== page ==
We'll be getting on an airplane on Friday night. It's something I was never quite sure we'd do as a family. Atticus had his accessories, as I thought of them. He had fewer and fewer as he aged (oh god, how is it that he never saw age 5?). He had gotten rid of his PICC line, which had two lumens--one for lipids and one for TPN, and they each came with an IV pump and a chorus of beeps. And we had returned his suction machine, whose sound Atticus always hated, even though it was his life-saver those first few months. He only wore his pulse oximeter at night. He only needed oxygen when he was sick. He didn't really need his feeding pump--I would run fluids at night, but I could have given him larger amounts at a time (bolus) instead. He didn't even need his walker anymore, although he still needed a stroller for long outings. And a cooling vest if it was hot, and a sippy cup at all times. The thought of going through security with him (and his special food and accessories) was completely overwhelming. He would have liked the part where everyone took off their shoes (my Diddle Dumpling...), but he would have hated the lines and would not stand for the X-ray machines, much less the wavy wand. And the airplane would have, in all likelihood, been a total and utter disaster. So he never went on a plane, never flew. (So many nevers.)
Last summer, we went on our one and only family vacation. We went to California, to visit my sister and her family, and for the boys to meet their paternal grandfather, aunt, and cousins. We drove. We had such a wonderful time. They saw the ocean for the first time. I am so, so thankful that I was able to show Atticus the ocean.
And that's where we're going again--to see my sister. She has a new baby, a cousin Atticus never got to meet. It hurts. It hurts so much to think of going back there, to a place we were so happy. Near my sister's home was a completely accessible all-abilities playground. It helped spearhead the fight I was occupied with most of the summer and fall: getting something similar near us.
For me, the thought of going back is unbearable. And yet, I'm doing it. I'm doing it for Damien and Everett. Everett has been "packing" every day since we told him--which was about 6 weeks ago. And Damien has been talking about it, asking questions about how airplanes fly and how we're getting to the airport and how the car seats will get there. My curious, practical boy. They loved California, and have been wanting to go back since we left. I hope they can be happy there this trip. I'm pretty sure they will--they are so much more resilient than I. They seem to be able to hold their memories of Atticus with the same joy with which they were formed. I'm jealous.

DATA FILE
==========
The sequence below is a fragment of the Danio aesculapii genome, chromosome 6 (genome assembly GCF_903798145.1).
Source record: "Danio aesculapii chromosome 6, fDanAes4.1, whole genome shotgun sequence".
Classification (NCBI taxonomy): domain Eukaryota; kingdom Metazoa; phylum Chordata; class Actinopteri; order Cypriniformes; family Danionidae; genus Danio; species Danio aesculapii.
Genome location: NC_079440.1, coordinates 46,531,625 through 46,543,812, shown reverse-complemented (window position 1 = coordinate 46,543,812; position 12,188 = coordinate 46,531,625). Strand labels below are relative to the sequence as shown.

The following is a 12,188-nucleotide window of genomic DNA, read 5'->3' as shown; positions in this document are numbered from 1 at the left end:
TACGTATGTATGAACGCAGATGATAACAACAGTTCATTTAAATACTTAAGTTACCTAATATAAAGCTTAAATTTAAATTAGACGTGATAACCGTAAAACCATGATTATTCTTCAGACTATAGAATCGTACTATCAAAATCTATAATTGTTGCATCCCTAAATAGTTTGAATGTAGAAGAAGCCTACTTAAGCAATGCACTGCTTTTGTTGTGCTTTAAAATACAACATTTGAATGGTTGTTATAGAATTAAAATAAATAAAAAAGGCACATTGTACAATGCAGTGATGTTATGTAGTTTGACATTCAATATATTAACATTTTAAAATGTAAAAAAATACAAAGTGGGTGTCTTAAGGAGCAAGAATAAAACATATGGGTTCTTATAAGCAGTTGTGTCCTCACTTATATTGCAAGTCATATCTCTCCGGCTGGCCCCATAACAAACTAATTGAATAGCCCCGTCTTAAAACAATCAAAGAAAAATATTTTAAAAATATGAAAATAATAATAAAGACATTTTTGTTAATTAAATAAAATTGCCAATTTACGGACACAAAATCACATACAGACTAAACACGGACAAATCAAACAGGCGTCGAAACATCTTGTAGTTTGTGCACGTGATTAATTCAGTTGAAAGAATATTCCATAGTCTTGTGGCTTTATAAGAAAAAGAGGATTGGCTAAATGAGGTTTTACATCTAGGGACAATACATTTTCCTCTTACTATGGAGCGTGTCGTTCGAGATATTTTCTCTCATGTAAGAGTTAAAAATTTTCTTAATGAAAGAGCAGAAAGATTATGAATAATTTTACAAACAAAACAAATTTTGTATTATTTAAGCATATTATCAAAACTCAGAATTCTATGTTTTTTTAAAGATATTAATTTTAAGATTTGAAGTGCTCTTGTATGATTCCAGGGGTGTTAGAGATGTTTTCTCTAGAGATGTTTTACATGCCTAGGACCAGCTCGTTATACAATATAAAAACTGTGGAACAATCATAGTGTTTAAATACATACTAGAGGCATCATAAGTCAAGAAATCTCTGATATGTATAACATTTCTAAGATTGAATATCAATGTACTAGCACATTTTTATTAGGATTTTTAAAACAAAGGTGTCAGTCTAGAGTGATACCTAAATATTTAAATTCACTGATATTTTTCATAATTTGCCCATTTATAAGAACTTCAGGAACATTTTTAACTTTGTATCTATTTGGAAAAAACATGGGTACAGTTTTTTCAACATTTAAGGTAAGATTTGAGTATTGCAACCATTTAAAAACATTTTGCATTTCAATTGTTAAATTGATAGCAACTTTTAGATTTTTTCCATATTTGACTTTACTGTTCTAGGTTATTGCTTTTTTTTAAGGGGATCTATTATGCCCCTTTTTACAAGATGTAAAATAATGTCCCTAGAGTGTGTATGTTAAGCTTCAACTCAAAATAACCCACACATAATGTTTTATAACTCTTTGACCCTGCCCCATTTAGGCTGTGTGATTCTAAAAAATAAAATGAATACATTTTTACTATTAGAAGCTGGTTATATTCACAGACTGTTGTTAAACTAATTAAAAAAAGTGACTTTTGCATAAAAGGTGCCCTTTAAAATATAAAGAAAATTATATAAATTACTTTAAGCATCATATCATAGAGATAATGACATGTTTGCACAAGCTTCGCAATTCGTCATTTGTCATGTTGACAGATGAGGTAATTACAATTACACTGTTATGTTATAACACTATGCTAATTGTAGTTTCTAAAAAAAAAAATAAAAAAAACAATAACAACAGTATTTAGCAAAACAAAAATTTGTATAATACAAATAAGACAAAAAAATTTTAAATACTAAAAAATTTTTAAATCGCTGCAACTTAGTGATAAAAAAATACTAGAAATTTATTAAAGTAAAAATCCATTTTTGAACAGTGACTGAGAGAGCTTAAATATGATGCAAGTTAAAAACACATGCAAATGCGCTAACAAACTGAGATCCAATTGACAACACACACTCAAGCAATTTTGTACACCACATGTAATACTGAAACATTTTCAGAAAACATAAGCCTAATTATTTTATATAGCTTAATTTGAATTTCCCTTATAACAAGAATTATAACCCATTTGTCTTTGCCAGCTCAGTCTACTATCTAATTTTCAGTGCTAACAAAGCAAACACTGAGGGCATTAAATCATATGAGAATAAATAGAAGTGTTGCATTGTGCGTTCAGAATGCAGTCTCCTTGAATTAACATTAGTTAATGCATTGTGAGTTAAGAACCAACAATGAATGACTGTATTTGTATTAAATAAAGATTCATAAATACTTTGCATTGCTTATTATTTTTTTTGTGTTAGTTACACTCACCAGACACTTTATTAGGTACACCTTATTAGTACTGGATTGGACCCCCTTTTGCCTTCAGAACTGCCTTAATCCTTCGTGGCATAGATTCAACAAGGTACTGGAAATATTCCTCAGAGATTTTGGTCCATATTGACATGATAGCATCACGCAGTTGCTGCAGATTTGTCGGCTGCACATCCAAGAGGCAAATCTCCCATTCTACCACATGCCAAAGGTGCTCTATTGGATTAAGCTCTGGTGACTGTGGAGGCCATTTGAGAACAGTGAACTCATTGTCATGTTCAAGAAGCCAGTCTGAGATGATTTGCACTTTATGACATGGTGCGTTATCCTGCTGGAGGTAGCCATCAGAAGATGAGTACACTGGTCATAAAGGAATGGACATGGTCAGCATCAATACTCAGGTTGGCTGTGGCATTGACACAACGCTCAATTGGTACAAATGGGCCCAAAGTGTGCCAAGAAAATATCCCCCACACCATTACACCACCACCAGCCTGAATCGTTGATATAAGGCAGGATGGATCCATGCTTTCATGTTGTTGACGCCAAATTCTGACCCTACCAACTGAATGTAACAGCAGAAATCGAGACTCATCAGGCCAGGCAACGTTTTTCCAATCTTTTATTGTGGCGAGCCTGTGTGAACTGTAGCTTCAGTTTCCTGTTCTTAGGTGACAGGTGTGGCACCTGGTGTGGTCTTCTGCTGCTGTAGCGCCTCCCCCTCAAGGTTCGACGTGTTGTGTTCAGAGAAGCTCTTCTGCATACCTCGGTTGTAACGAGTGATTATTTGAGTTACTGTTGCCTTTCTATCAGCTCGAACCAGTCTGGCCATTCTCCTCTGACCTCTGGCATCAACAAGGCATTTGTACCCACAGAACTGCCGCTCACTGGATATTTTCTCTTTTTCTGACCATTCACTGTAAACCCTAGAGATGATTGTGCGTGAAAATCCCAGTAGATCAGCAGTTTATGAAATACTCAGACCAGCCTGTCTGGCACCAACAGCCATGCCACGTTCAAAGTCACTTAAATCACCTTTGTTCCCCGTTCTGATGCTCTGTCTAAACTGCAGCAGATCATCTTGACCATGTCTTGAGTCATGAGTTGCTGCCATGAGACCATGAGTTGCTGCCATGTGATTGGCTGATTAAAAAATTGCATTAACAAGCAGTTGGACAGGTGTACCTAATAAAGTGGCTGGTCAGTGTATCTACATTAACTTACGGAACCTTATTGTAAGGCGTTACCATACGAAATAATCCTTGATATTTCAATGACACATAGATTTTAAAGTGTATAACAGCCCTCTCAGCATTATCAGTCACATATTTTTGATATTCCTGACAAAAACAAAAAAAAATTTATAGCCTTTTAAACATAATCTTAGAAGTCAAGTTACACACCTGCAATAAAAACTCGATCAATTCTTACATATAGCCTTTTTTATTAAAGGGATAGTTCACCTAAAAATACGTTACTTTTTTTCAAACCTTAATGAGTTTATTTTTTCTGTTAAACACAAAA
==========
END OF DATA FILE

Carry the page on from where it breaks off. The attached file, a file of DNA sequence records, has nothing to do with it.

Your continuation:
But still, they are affected. I think my grief (and anxiety and depression) are harming them, but they feel the loss of Atticus deeply. After he died, they began hugging each other goodbye every time we drop Damien off at school. I think of how Everett took a day-time bath with Atticus and then went down for his nap (something else he's lost) and what he must have seen and felt when he woke up to find me and Atticus gone...and Atticus never came home. Damien--oh Damien, it hurts me so much to think about this, to say it. Damien watched him go from tired but seemingly ok to unconscious, in the space of only minutes. Damien watched me make the 911 call. Damein will sometimes ask, using words I myself used to the operator--"Mom, what did it mean that his eyes were rolling back? Mom, what did it mean that he was sucking for air? What did it mean when Atticus's head fell over?" Damien watched me giving Atticus mouth-to-mouth. (His heart was still beating. Thank god Damien did not have to watch me--or anyone--attempting to restart Atticus's heart. The sheer force required, it is so incredibly violent.) But he did see me clutching Atticus in my arms, running barefoot through the snow out to meet the EMTs. He saw them put Atticus into the ambulance and drive away.
I didn't get back from the hospital until after Damien and Everett were asleep. They were together in Everett's bed. I was unable to sleep that night, but was in and out of their room. I was there when Damien woke up. The very first thing he said was, "Is Atticus all better?" And I had to say no.
Damien and Everett loved each other before Atticus died. But they have both become more clingy, with me and with each other. They will often share a bed, and snuggle up close to one another. They tell each other that they love each other, little voices saying, "Je t'aime!" in the morning and "I love you" in the afternoons. It is adorable and it makes me so thankful they have each other, but it hurts too, because I know part of it is spurred by them knowing--in a way little boys should not have to know--that brothers aren't permanent. That you can wake up to discover your whole world has shrunk by one person, and what a very big loss that is. It breaks my heart that this happened to them.